Opera Philadelphia's winning streak with modern opera came to an abrupt halt in the first act of its current production, Oscar.
This new work about Oscar Wilde's "gross indecency" conviction was so one-dimensional in its first half Friday at the Academy of Music that the opera - which might as well be titled St. Oscar - forgot how to be theater. Those committed to attending should take heart: Act II has far more dramatic viability, though it may be too little too late.
Premiered in Santa Fe in 2013, Oscar promised a signature role for countertenor David Daniels. With an expert director like Kevin Newbury, one can count on theatrical veracity. However, curiously little tension is felt in Theodore Morrison's music as the celebrated author of The Importance of Being Earnest is kicked around by the public.
The volatility of Wilde's relationship with Lord Alfred Douglas is sidestepped by having Douglas portrayed as a dream-like non-singing dancer. Walt Whitman lurks about as sort of a narrator/gay godfather. The trial that ends Act I is entertaining with all the prosecuting elements dressed as circus performers. But the scene tells you only one thing - that the trial was a joke - in a medium whose specialty is mixed messages.
The music accompanies all these events but doesn't appreciably participate in the storytelling. One sensed what the composer was after mainly from observing conductor Evan Rogister's animation: He seemed to know what Morrison was perhaps a step or two away from achieving.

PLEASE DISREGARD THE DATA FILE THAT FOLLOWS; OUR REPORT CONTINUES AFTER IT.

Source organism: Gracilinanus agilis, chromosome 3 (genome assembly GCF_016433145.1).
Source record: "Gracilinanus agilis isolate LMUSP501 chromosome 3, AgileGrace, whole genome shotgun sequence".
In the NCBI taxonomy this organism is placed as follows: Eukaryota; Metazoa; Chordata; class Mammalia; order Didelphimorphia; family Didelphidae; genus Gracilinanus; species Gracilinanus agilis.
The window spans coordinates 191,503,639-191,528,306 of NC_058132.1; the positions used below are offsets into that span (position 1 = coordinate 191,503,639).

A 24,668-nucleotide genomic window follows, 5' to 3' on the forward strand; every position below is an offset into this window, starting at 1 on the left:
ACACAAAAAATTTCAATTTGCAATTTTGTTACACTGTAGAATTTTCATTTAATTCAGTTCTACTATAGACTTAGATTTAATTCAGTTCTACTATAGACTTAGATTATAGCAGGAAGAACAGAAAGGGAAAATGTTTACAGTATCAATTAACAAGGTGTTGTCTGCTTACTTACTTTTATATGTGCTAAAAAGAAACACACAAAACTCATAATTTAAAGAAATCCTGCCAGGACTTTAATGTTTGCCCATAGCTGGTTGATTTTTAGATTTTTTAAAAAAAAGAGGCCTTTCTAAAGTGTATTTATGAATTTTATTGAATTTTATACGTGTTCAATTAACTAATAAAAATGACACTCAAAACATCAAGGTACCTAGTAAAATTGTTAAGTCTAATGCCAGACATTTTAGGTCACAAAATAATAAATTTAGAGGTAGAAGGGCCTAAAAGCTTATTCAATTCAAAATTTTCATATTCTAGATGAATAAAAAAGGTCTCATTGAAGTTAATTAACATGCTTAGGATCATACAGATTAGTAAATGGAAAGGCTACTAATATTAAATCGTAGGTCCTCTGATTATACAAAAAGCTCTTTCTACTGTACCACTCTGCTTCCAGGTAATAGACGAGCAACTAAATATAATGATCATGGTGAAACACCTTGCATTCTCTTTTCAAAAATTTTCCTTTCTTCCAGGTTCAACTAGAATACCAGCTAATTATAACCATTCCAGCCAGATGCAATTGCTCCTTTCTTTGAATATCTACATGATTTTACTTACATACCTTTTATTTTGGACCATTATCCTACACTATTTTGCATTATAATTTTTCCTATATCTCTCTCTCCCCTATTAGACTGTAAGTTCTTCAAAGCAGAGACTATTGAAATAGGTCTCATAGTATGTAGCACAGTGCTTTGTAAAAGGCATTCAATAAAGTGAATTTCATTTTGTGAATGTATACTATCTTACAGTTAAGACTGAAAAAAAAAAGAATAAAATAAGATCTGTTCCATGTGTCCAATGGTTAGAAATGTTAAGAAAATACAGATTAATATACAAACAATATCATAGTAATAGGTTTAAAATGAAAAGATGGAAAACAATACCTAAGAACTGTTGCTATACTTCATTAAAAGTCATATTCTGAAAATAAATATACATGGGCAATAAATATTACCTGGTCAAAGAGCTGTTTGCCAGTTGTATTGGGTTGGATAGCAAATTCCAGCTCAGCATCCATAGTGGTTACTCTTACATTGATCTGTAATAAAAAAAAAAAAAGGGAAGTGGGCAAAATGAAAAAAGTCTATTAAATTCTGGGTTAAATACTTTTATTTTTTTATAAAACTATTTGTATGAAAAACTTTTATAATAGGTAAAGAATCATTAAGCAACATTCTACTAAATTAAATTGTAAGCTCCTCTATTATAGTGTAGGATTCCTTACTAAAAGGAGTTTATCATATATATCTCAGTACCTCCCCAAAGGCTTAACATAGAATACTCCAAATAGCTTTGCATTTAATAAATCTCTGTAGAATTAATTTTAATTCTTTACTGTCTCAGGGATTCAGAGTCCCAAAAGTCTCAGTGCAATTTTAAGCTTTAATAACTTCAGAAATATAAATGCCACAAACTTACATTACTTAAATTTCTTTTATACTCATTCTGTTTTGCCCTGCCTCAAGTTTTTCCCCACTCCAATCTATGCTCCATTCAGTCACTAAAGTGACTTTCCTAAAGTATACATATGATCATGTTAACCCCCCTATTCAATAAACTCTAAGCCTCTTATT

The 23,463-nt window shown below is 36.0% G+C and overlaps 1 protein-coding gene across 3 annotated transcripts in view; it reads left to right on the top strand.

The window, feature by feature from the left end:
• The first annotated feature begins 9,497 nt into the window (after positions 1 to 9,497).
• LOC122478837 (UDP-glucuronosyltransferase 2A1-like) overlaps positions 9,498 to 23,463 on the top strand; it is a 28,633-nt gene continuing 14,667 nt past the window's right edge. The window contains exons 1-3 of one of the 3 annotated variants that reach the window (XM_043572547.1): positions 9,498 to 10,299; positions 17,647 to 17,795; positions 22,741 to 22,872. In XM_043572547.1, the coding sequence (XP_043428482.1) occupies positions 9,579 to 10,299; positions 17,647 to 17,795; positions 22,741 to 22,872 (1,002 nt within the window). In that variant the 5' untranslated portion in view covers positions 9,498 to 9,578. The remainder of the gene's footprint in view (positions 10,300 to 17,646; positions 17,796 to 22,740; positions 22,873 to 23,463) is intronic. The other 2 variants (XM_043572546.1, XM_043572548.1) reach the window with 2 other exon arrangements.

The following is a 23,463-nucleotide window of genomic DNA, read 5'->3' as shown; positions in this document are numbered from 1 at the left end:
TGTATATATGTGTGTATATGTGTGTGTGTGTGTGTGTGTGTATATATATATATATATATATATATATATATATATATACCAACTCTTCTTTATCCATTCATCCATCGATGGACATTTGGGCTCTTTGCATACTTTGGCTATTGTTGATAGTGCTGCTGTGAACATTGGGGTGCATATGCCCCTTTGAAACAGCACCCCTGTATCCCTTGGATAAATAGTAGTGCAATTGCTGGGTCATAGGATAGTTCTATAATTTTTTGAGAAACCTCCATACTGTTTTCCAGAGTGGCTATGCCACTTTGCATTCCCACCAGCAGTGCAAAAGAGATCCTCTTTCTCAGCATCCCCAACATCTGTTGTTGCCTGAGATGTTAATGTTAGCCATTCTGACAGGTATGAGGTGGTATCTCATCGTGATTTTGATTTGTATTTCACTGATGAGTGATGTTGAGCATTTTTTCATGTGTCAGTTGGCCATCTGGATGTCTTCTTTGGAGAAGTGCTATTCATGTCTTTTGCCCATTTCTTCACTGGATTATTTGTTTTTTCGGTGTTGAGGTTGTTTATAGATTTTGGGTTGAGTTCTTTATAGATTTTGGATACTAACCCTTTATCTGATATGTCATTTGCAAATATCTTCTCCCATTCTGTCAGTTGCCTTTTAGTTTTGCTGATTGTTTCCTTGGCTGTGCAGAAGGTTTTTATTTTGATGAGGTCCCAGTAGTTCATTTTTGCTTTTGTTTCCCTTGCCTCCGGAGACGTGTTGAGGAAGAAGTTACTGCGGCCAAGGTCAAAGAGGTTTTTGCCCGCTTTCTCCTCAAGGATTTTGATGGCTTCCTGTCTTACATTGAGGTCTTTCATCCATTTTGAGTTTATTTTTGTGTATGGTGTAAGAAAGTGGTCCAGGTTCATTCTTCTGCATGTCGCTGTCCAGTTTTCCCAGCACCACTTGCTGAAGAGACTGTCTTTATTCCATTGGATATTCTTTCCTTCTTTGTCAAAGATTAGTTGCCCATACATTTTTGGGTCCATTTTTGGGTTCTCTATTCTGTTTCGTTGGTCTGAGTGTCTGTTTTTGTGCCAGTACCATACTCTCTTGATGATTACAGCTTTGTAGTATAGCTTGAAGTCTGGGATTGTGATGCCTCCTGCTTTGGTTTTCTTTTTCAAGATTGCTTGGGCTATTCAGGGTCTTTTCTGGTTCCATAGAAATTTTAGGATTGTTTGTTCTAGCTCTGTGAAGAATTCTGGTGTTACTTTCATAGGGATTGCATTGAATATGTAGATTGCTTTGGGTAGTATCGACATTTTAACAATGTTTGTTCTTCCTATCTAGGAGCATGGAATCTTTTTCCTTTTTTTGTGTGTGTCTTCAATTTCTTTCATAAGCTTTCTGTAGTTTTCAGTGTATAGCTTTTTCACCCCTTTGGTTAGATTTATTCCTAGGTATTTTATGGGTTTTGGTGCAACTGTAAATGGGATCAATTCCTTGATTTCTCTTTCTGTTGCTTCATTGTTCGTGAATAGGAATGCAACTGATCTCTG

Once Wilde is in prison, operatic conflict is abundant, mostly in the psychological brutality projected by the metallic edges of Morrison's knotty though predominantly tonal score: Wilde, the master of artifice, suddenly hasn't the slightest control over his external life. You do feel his pain. The act grows gothic when charismatic dancer Reed Luplau (normally the spectral Douglas) becomes the Grim Reaper. By this point, the act has enough momentum to carry the opera through to Wilde's postprison apotheosis.
As Wilde, countertenor Daniels faces a steep challenge, coping well enough theatrically and vocally. But if one were hoping for a sharper, scrappier approach, can any countertenor (given the soft-grained quality of the voice type) convey the role's rhetorical needs?
Other cast members have good Act II singing opportunities, especially Heidi Strober as Wilde's friend Ada. As Whitman, veteran Dwayne Croft emerged as a model of vocal eloquence. Perhaps because I've heard William Burden so often, I caught him using various vocal tricks to convey emotions that the music only hinted at in his role of editor-publisher Frank Harris. It was yet another manifestation of the feverish lengths this production goes to in order to leave audiences feeling as though they've experienced . . . something.
Presented by Opera Philadelphia at the Academy of Music, Broad and Locust Streets, Wednesday, Friday and Sunday.
215-894-1999 or operaphila.orgEndText